Half of Dutch adults report that they experienced adversity during their youth, and rates in other countries seem even higher. Common adverse experiences include forms of household dysfunction (e.g.: parental divorce), maltreatment or parental death. Children who experience adversity often attain lower levels of education than their peers, but the exact role of adverse experiences for educational inequality remains unclear. This dissertation provides insights in the interplay between adverse experiences and parental resources for children’s educational attainment. It shows that adverse experiences are somewhat more common among families with a lower socioeconomic status, but children of higher educated parents are also likely to experience adversity during their youth. Moreover, children from all social strata experience more behavioural problems and attain lower levels of education when they experience adversity. Although parental resources generally benefit children’s educational outcomes, they do not reduce the impact of adversity. In fact, educational consequences of adversity are larger for children of higher educated parents because these children have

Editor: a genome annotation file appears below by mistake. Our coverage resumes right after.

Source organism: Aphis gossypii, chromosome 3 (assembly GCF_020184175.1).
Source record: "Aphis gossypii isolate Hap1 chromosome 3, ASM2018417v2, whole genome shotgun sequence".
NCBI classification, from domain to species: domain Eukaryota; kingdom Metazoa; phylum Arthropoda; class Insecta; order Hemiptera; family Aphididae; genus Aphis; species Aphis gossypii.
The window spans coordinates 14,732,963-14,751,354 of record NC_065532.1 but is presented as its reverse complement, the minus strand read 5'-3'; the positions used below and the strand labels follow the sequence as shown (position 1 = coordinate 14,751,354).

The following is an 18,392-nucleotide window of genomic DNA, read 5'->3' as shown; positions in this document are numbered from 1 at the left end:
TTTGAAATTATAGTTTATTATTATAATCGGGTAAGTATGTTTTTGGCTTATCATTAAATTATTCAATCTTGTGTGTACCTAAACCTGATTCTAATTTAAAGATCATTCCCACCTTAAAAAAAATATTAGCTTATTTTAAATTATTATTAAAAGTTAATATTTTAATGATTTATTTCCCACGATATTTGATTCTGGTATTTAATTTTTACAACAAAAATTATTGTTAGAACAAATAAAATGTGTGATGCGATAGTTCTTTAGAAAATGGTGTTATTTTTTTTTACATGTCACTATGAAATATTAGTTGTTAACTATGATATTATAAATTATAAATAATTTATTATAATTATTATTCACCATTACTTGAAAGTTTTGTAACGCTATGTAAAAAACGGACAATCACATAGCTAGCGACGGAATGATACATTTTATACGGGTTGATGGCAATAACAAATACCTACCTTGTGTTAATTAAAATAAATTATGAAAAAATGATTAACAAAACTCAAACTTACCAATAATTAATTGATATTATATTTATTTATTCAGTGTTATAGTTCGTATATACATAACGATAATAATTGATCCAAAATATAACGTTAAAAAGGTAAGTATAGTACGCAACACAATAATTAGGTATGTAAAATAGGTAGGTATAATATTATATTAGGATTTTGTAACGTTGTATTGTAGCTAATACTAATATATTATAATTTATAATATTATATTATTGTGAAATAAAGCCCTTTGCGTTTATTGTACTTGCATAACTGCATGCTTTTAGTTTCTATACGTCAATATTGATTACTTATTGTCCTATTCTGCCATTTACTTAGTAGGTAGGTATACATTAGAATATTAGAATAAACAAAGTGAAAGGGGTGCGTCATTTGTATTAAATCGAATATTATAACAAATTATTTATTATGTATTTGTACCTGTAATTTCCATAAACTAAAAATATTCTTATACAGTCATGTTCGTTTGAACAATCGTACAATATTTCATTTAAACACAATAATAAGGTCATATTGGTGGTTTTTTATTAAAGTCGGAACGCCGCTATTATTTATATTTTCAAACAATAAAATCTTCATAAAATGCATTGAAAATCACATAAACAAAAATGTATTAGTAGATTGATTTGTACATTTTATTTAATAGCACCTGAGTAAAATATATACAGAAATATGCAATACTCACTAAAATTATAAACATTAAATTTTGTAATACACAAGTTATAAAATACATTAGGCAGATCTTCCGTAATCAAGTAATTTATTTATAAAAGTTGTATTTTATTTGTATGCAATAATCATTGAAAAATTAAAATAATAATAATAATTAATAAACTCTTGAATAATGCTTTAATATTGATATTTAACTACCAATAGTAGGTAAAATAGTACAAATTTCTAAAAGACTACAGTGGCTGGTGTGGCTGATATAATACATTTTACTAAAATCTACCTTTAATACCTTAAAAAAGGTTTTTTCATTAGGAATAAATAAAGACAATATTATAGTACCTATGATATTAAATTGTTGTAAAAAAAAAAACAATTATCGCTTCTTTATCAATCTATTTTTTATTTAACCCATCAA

relatively more to lose. This highlights the need for adequate support for children and families that experience adversity in order to provide more equal educational opportunities for children with different family backgrounds.
Carlijn Bussemakers (Breda, 1993) studied Sociology at Tilburg University and Social and Cultural Science at Radboud University. She obtained an NWO Talent Grant for her PhD-research at Radboud University. For her research, she worked together with prof. Ingrid Schoon at the Institute of Education at University College London. As of April 2022, she works as a postdoctoral researcher at the Radboud University Medical Center and the National Institute for Public Health and the Environment (RIVM).